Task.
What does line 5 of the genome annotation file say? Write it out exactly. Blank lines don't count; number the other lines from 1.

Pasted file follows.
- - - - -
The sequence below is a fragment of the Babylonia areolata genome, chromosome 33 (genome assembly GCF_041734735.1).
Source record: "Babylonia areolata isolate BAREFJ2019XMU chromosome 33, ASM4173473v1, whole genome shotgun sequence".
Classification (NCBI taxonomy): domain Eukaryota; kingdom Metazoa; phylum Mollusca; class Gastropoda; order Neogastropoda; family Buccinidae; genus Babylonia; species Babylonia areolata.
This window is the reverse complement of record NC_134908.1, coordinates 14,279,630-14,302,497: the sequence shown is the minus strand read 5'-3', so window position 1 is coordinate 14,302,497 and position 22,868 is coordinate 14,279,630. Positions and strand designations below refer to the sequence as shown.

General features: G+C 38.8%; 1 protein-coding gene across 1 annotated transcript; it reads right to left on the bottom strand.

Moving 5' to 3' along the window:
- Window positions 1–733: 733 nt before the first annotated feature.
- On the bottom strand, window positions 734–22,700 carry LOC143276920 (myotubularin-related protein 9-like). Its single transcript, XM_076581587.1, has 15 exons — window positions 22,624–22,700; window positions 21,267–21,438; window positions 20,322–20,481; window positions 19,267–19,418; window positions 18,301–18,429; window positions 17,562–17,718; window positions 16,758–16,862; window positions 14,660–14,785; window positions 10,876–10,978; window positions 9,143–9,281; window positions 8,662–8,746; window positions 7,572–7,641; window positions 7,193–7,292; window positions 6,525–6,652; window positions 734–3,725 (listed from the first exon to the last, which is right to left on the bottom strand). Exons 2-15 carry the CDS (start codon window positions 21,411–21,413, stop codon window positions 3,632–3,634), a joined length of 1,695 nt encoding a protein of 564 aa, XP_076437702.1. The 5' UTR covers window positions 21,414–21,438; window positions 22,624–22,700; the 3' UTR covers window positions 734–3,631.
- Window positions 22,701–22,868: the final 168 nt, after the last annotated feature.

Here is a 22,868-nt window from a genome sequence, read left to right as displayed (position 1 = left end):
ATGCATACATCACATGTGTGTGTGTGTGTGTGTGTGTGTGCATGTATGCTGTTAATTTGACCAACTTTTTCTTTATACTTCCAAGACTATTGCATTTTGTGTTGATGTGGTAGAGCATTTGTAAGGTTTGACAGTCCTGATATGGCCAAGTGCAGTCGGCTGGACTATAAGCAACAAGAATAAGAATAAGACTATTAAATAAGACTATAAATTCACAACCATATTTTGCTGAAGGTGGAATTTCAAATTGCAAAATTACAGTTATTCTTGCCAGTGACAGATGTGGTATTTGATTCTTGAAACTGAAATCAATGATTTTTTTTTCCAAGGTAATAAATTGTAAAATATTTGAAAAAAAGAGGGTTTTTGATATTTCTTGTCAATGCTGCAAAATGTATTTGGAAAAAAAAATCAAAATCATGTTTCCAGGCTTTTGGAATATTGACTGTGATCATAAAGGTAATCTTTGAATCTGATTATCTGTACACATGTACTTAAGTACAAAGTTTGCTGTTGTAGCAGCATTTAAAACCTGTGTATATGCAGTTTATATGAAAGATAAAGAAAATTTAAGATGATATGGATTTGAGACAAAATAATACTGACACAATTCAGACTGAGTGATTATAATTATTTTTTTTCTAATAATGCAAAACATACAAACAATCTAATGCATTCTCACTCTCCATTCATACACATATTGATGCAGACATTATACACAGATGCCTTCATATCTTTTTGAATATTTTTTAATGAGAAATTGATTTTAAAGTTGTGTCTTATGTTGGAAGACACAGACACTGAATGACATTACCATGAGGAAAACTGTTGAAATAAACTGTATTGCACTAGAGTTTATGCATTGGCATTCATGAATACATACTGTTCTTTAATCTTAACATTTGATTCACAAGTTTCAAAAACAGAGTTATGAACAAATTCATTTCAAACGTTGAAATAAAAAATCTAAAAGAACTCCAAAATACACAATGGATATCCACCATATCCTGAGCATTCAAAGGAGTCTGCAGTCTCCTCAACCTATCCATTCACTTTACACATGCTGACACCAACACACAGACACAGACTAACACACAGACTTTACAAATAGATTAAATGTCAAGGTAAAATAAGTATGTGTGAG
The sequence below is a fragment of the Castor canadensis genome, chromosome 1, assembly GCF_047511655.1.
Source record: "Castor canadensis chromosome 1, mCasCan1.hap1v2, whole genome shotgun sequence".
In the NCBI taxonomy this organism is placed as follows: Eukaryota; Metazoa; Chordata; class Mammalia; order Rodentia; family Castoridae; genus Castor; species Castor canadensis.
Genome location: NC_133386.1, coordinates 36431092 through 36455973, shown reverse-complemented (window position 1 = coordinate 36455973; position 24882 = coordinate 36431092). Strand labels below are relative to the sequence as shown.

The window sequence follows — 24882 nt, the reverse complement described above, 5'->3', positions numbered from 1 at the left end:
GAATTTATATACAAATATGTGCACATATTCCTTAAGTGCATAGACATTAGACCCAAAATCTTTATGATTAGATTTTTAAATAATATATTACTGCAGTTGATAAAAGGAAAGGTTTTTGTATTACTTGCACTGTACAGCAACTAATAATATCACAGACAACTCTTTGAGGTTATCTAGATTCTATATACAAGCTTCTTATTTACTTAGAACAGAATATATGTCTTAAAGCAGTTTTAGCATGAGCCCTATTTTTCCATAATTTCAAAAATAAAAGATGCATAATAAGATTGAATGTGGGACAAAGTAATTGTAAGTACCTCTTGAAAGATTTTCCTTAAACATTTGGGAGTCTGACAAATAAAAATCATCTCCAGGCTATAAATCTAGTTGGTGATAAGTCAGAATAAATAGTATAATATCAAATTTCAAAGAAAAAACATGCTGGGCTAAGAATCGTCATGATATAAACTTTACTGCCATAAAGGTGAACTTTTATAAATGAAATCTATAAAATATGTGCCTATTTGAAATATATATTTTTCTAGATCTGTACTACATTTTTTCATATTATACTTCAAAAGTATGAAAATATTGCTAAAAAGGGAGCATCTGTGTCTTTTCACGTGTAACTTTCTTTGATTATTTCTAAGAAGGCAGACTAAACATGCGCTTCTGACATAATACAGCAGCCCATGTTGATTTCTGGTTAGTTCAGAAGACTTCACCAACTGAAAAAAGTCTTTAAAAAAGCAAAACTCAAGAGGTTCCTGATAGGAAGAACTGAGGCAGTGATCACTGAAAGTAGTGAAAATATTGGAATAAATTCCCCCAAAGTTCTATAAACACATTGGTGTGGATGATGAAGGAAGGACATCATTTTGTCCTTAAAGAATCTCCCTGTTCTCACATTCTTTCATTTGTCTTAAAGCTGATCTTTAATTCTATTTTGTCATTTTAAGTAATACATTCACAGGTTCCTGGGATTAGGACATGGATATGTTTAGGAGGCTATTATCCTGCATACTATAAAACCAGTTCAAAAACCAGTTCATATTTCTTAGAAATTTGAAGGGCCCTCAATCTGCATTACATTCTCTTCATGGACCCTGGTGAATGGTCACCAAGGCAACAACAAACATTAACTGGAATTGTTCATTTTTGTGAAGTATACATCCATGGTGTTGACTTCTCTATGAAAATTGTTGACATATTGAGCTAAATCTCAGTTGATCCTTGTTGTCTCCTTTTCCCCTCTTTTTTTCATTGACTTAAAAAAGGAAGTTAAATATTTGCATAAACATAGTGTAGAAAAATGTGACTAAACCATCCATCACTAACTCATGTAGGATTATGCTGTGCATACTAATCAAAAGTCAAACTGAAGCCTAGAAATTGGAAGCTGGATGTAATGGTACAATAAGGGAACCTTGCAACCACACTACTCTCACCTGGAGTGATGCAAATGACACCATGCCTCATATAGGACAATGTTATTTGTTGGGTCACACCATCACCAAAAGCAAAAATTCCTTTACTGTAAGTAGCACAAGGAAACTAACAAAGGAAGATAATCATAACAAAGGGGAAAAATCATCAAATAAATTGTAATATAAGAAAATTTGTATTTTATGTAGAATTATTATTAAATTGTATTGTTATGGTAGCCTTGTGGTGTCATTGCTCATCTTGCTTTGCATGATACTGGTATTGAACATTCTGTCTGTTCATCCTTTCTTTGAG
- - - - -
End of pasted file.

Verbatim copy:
General features: G+C 38.8%; 1 protein-coding gene across 1 annotated transcript; it reads right to left on the bottom strand.